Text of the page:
Sri Lankan Ambassador to the United States Prasad Kariyawasam expressed his optimism for political and economic reform in his country at a speech in the Intercultural Center on Wednesday night.
The event, titled “Sri Lanka: A Tale of a Resilient Democracy,” was organized by the Asian Pacific Forum and the Asian Studies Program.
Asian Studies professor Irfan Nooruddin, who moderated the event, said that Kariyawasam’s speech is an example of the School of Foreign Service’s growing interest in the South Asian region.
“[The visit] is part of a broader agenda to build the presence of South Asia in the SFS,” Nooruddin said. “Some say South Asia has been neglected in most conversations. … But the ambassador’s visit is a step in the right direction to bringing its issues and importance to the forefront of discussion.”
Kariyawasam served as Sri Lanka’s diplomat to India, Saudi Arabia and Switzerland before becoming ambassador to the United States. Throughout the discussion, he provided examples from his political career to explore a wide variety of topics.
Kariyawasam began by stressing the importance of democratization in Sri Lanka.
“Democracy is a work in progress, and it was hard to say our government was democratic,” Kariyawasam said. “Sri Lankans decided … to go through with a free and fair election, and the democratic institutions were strengthened.”
Sri Lanka, which gained its independence in 1948 after 150 years of British rule, is the oldest democracy in Asia. Since it became independent, the country endured a 25-year civil war between the government and minority ethnic groups.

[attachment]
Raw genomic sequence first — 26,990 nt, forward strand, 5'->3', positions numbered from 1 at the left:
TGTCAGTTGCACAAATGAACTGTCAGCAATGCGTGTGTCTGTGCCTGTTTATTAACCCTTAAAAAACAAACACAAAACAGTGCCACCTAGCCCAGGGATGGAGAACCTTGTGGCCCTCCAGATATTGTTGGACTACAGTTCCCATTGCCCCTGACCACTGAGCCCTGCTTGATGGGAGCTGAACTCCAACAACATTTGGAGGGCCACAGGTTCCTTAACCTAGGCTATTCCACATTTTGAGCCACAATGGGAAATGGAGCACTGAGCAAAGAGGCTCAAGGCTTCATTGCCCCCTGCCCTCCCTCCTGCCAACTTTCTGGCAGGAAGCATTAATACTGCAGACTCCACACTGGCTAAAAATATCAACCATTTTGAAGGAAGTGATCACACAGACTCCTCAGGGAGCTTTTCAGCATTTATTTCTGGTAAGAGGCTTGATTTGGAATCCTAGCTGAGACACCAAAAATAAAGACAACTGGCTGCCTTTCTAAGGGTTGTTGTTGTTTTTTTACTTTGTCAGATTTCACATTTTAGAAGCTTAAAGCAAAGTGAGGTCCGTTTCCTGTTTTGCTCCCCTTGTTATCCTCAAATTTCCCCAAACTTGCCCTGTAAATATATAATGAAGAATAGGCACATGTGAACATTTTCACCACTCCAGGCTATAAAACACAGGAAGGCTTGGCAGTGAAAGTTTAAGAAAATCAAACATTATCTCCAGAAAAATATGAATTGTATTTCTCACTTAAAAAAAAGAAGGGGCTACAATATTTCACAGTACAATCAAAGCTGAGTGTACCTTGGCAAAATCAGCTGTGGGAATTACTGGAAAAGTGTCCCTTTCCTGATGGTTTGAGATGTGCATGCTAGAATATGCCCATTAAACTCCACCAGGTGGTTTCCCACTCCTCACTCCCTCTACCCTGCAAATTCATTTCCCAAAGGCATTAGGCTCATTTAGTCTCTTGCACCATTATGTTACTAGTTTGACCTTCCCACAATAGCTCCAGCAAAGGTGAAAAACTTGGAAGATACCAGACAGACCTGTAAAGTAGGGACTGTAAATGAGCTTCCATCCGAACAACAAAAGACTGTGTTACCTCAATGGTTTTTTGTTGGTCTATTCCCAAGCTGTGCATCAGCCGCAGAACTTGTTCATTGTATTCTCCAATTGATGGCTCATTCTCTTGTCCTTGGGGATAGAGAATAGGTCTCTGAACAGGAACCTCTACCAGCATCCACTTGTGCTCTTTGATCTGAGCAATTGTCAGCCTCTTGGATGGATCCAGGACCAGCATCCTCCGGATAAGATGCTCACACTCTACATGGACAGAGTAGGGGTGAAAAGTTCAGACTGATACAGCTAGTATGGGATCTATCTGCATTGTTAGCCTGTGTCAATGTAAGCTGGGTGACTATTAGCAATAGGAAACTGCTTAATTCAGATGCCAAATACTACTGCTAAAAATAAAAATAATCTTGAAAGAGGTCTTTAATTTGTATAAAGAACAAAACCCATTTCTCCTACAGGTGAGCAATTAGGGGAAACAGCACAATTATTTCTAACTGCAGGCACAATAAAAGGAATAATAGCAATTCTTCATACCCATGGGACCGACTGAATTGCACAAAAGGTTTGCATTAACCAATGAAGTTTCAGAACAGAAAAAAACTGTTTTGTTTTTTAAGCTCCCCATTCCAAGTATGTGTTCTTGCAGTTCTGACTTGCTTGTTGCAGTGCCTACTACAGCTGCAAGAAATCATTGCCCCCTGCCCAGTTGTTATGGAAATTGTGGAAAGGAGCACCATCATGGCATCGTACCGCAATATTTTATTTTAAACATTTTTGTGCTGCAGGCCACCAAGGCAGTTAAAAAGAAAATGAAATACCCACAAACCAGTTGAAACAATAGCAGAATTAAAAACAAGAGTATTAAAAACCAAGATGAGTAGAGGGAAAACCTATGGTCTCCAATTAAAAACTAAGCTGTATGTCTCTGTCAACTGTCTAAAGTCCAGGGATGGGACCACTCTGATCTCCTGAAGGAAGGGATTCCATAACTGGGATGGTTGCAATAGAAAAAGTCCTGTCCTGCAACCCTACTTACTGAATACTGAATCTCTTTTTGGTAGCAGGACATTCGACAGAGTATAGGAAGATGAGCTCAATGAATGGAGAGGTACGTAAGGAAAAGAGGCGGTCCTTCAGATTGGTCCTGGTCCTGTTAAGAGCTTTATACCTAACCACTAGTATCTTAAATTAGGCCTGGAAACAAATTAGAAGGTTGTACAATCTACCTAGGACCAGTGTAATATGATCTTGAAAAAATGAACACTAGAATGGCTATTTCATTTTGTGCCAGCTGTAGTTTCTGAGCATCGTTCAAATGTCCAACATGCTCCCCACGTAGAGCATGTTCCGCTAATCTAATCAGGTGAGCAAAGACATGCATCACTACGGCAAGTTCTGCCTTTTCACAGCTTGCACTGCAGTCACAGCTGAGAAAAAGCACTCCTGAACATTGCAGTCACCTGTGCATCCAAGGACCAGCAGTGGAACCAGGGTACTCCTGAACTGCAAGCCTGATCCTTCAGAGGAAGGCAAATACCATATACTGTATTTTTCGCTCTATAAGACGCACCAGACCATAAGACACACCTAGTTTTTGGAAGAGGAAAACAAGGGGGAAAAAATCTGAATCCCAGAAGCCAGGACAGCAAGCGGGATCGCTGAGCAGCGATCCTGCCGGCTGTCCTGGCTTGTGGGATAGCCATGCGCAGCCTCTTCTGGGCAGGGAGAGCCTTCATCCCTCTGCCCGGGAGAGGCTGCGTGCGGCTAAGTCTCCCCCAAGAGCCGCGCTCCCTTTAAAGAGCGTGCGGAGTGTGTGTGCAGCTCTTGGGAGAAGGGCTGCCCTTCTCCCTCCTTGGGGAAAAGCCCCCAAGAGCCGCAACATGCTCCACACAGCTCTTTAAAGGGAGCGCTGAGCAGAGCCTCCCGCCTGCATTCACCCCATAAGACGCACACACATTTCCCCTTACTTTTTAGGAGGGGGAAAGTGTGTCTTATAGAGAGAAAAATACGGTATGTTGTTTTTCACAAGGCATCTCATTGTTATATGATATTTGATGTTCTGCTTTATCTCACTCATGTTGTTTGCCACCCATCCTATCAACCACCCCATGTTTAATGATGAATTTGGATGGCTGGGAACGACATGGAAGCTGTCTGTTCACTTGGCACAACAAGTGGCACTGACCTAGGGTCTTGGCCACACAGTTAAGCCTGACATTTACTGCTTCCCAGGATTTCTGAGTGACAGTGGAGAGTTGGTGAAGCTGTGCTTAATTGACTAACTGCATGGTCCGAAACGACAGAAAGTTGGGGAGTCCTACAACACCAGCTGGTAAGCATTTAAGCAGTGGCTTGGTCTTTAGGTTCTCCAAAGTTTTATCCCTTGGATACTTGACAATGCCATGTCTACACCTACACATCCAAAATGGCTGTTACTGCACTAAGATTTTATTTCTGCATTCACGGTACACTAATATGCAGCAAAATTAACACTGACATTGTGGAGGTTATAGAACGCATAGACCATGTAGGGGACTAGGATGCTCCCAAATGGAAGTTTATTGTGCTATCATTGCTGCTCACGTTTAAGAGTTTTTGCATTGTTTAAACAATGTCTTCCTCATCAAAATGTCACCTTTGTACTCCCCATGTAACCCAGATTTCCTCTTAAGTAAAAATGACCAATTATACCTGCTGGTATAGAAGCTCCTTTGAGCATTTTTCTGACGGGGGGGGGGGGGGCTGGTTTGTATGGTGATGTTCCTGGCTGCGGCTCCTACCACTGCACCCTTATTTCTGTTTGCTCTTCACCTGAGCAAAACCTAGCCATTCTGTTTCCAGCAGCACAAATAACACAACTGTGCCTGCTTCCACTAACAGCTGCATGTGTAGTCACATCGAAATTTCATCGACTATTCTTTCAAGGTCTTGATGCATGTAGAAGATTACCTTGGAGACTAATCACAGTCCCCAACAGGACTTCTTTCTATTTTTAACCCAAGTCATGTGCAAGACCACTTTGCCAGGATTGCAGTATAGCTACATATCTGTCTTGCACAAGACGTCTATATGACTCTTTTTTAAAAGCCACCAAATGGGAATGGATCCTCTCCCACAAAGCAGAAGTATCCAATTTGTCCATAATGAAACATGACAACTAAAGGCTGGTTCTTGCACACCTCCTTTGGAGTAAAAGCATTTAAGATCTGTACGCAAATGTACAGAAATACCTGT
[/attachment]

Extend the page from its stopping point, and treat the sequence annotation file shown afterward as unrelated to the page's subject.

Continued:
Kariyawasam said that although the conflict ended in 2009, the government still faces significant challenges in overcoming its history of oppression.
“[The] last government was authoritarian and operated with impunity,” Nooruddin said. “Yet the mood has moved from pessimism to optimism with the revitalization of democratic principles. Sri Lanka is once again a bright spot for democracies.”
As the conversation progressed, Kariyawasam addressed Sri Lanka’s improving relationship with the United States. In September, both countries agreed to draft a resolution that would focus on post-civil war reconciliation efforts in Sri Lanka.
However, the ambassador said that the relationship between the two nations has not always been favorable.
“There were many areas of dissonance in the relationship, especially in the areas of human rights,” Kariyawasam said. “Since the elections, we are increasingly on the same page.”
Kariyawasam said that Sri Lanka is also positioning itself to continue strong economic growth. The country’s gross domestic product growth rate has remained above 6.5 percent since 2009, a higher rate than those of India and Pakistan.
According to Kariyawasam, the Sri Lanka’s positioning as a trade hub is important to its economic prosperity and international relationships. Seventy percent of the world’s oil passes through the region, providing incentive for Sri Lanka, India and China to strengthen their relations.
“We are in the intersection of a power play with world commerce and world powers,” Kariyawasam said. “Our partnerships and the liberalizations of our economy will only allow for further prosperity.”
Amanda Zhu (MSB ’17) said she was unaware of the country’s recent social, political and economic progress prior to Kariyawasam’s speech.
“Sri Lanka is usually talked about tangentially in relationship to China and India,” Zhu said. “But people should be paying attention to it more. The shift into a more democratic government is a success story, but so are its economic and political developments. Its regional importance will only expand.”
Yohan Senarath (SFS ’17), a student in the Asian Studies Program, said Kariyawasam is one of the most effective political operators and commentators in Sri Lanka.
“I find him to be an oxymoron in the world of diplomacy. He is genuine, insightful and incisive when it comes to providing sharp analysis on the relevant issues,” Senarath said. “These qualities are what make the ambassador one of the most respected diplomats working today.”
Senarath said that he hoped the conversation will change commonly held perceptions about Sri Lanka.
“Most Americans consider Sri Lanka a noteworthy country, but not at the level of importance that is shared by actual policymakers,” Senarath said. “You are only likely to see the nation feature more prominently as future issues centered within the region continue to play out.”
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